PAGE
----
Because of these	inconsistent behaviors,	the backquoted variety of com-
       mand  substitution  is  not  recommended	for new	applications that nest
       command substitutions or	attempt	to embed complex scripts.

       If the command substitution consists of a single	subshell, such as:

	      $( (command) )

       a portable application must separate the	$( and ( into two tokens (that
       is,  separate  them  with  white	 space). This is required to avoid any
       ambiguities with	arithmetic expansion.

   Arithmetic Expansion
       An arithmetic expression	enclosed in double parentheses preceded	 by  a
       dollar  sign ( $((arithmetic-expression)) ) is replaced by the value of
       the arithmetic expression within	 the  double  parenthesis.  Arithmetic
       expansion  provides a mechanism for evaluating an arithmetic expression
       and substituting	its value. The format for arithmetic expansion	is  as
       follows:

	      $((expression))

       The expression is treated as if it were in double-quotes, except	that a
       double-quote inside the expression is not treated specially. The	 shell
       will  expand all	tokens in the expression for parameter expansion, com-
       mand substitution and quote removal.

       Next, the shell will treat this as an arithmetic	expression and substi-
       tute  the  value	 of  the expression. The arithmetic expression will be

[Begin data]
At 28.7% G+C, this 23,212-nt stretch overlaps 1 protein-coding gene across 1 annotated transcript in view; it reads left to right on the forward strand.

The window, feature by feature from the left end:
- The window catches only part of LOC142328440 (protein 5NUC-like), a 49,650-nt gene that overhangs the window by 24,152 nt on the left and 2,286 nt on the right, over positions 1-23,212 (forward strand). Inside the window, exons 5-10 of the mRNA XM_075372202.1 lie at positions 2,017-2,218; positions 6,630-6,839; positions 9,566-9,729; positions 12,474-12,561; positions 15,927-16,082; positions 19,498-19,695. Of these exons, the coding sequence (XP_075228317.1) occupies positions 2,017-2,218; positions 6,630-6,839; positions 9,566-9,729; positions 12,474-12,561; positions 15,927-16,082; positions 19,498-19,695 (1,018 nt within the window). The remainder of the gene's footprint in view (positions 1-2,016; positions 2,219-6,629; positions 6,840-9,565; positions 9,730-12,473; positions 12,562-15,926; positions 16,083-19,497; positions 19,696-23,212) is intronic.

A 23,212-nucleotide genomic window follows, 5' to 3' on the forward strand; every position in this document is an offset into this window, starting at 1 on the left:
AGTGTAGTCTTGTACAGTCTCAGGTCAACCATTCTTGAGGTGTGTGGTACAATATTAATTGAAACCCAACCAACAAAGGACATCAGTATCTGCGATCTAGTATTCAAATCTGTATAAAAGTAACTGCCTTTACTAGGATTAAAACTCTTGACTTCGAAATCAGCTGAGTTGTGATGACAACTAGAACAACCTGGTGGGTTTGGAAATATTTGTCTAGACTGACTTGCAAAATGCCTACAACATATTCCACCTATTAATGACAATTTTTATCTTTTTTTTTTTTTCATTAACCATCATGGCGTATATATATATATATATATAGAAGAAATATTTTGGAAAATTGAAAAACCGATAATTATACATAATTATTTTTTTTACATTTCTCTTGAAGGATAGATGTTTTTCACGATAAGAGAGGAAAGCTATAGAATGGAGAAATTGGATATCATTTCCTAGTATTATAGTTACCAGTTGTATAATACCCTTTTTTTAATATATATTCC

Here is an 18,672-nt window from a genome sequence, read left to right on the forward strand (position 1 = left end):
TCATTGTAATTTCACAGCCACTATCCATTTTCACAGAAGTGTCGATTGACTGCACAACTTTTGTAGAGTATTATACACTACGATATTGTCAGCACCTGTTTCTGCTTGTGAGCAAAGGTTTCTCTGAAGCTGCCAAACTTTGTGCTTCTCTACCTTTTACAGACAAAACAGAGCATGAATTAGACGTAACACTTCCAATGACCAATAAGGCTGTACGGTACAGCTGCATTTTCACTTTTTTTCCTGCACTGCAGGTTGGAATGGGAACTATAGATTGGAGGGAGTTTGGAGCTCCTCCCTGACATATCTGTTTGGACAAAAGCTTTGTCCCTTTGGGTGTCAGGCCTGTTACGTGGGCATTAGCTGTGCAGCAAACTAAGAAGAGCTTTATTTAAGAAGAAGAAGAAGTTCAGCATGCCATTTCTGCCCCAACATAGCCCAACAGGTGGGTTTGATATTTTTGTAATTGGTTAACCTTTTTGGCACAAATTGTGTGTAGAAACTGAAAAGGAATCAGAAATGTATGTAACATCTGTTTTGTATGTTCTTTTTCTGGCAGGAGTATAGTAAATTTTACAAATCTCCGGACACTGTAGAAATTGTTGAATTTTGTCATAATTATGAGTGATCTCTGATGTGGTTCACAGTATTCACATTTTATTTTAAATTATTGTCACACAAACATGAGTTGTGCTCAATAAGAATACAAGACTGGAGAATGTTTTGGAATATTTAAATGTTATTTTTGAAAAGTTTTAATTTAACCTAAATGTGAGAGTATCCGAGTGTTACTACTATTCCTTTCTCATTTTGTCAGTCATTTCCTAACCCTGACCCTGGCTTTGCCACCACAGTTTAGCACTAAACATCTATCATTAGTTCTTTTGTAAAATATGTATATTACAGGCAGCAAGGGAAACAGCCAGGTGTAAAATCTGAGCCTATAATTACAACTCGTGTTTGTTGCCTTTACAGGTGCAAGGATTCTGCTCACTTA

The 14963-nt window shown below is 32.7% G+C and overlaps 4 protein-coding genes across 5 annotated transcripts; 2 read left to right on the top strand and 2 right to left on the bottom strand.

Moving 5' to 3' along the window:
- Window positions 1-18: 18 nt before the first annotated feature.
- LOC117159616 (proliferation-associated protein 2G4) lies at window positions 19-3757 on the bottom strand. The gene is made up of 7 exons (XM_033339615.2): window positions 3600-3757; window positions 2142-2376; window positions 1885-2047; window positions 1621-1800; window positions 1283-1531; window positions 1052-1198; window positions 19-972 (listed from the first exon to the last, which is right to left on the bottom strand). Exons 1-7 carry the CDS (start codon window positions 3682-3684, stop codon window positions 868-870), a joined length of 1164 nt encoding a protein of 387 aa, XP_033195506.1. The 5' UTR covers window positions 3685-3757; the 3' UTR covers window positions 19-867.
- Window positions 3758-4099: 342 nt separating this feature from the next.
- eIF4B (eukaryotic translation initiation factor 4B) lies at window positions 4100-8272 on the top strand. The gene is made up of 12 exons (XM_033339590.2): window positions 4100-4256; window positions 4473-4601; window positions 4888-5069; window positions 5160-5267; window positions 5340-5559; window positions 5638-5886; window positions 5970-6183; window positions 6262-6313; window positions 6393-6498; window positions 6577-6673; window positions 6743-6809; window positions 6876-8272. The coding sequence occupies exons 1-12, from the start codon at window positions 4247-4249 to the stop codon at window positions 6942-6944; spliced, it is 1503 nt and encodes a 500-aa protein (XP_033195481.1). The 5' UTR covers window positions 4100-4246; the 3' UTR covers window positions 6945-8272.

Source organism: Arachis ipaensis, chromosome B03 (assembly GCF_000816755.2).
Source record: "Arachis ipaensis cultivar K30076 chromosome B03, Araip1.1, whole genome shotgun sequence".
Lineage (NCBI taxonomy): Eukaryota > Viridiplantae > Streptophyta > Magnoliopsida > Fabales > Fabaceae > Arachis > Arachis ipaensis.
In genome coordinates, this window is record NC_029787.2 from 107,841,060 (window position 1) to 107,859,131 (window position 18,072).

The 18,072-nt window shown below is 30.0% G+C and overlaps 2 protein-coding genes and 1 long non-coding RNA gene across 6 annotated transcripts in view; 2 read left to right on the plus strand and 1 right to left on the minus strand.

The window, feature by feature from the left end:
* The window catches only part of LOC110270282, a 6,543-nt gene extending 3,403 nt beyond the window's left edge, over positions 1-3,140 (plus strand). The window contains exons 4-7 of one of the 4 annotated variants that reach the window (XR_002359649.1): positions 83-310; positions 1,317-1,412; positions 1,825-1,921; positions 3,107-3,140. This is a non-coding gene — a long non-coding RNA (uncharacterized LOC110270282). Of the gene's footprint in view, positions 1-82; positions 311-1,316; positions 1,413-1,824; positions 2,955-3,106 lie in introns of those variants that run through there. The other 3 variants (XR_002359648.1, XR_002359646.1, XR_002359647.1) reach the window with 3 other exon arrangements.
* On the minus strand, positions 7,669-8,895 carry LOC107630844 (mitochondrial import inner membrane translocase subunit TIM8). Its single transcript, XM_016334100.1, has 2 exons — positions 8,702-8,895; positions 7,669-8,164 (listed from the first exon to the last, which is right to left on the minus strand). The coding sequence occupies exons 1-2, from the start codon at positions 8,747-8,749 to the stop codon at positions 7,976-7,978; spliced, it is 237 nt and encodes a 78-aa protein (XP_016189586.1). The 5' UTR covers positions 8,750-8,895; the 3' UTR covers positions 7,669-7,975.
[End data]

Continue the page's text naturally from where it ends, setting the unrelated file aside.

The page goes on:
processed according to the rules	of the ISO C with the following	excep-
       tions:

	  o  Only integer arithmetic is	required.

	  o  The sizeof() operator and the prefix and postfix ++ and --	opera-
	     tors are not required.

	  o  Selection,	iteration, and jump statements are not supported.

	  o  /usr/bin/ksh and /usr/bin/rksh treat prefix 0 through 9 as	 deci-
	     mal constants. See	the examples below.

	     Command		    Result in /bin/ksh	 Result	in /usr/xpg4/bin/sh
	     echo $((010+10 ))	    20			 18
	     echo $((010+10 ))	    29			 error
	     [ 10 --le $((011))	]   true		 false

       As  an extension, the shell may recognize arithmetic expressions	beyond
       those listed. If	the expression is invalid, the expansion will fail and
       the  shell  will	write a	message	to standard error indicating the fail-
       ure.

       A simple	example	using arithmetic expansion:

       # repeat	a command 100 times
       x=100
       while [ $x -gt 0	]
       do
	    command
	    x=$(($x-1))
       done

   Process Substitution
       This feature is available in SunOS and only on  versions	 of  the  UNIX
       operating  system  that	support	 the /dev/fd directory for naming open